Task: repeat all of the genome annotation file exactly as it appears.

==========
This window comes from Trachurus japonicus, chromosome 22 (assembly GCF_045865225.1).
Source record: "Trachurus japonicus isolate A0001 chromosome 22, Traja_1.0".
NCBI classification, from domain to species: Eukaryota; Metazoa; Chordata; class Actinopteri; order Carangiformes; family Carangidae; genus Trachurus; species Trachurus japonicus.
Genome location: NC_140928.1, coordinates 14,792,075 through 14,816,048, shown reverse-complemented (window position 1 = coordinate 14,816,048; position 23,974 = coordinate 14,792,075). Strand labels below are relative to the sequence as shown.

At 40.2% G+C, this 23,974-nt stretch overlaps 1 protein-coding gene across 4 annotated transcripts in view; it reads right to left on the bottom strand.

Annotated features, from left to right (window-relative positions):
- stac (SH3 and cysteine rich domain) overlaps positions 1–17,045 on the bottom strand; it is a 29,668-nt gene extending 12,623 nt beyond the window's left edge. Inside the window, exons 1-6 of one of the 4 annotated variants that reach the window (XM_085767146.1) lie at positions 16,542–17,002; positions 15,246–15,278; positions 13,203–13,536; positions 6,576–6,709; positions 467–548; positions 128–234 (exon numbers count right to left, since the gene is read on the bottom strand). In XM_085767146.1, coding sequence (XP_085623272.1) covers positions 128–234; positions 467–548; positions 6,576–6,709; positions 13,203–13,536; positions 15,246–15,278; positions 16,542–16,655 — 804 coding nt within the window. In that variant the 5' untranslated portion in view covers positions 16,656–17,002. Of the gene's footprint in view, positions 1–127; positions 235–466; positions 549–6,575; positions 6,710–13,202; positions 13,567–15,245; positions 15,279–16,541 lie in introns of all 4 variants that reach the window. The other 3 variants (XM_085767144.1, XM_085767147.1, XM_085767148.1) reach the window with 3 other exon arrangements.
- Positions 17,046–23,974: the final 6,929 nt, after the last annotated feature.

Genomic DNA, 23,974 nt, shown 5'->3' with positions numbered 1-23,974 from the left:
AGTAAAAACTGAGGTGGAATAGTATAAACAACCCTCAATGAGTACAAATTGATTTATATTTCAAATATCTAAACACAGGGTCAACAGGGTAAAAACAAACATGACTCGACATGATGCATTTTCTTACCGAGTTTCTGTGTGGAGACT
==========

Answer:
This window comes from Trachurus japonicus, chromosome 22 (assembly GCF_045865225.1).
Source record: "Trachurus japonicus isolate A0001 chromosome 22, Traja_1.0".
NCBI classification, from domain to species: Eukaryota; Metazoa; Chordata; class Actinopteri; order Carangiformes; family Carangidae; genus Trachurus; species Trachurus japonicus.
Genome location: NC_140928.1, coordinates 14,792,075 through 14,816,048, shown reverse-complemented (window position 1 = coordinate 14,816,048; position 23,974 = coordinate 14,792,075). Strand labels below are relative to the sequence as shown.

At 40.2% G+C, this 23,974-nt stretch overlaps 1 protein-coding gene across 4 annotated transcripts in view; it reads right to left on the bottom strand.

Annotated features, from left to right (window-relative positions):
- stac (SH3 and cysteine rich domain) overlaps positions 1–17,045 on the bottom strand; it is a 29,668-nt gene extending 12,623 nt beyond the window's left edge. Inside the window, exons 1-6 of one of the 4 annotated variants that reach the window (XM_085767146.1) lie at positions 16,542–17,002; positions 15,246–15,278; positions 13,203–13,536; positions 6,576–6,709; positions 467–548; positions 128–234 (exon numbers count right to left, since the gene is read on the bottom strand). In XM_085767146.1, coding sequence (XP_085623272.1) covers positions 128–234; positions 467–548; positions 6,576–6,709; positions 13,203–13,536; positions 15,246–15,278; positions 16,542–16,655 — 804 coding nt within the window. In that variant the 5' untranslated portion in view covers positions 16,656–17,002. Of the gene's footprint in view, positions 1–127; positions 235–466; positions 549–6,575; positions 6,710–13,202; positions 13,567–15,245; positions 15,279–16,541 lie in introns of all 4 variants that reach the window. The other 3 variants (XM_085767144.1, XM_085767147.1, XM_085767148.1) reach the window with 3 other exon arrangements.
- Positions 17,046–23,974: the final 6,929 nt, after the last annotated feature.

Genomic DNA, 23,974 nt, shown 5'->3' with positions numbered 1-23,974 from the left:
AGTAAAAACTGAGGTGGAATAGTATAAACAACCCTCAATGAGTACAAATTGATTTATATTTCAAATATCTAAACACAGGGTCAACAGGGTAAAAACAAACATGACTCGACATGATGCATTTTCTTACCGAGTTTCTGTGTGGAGACT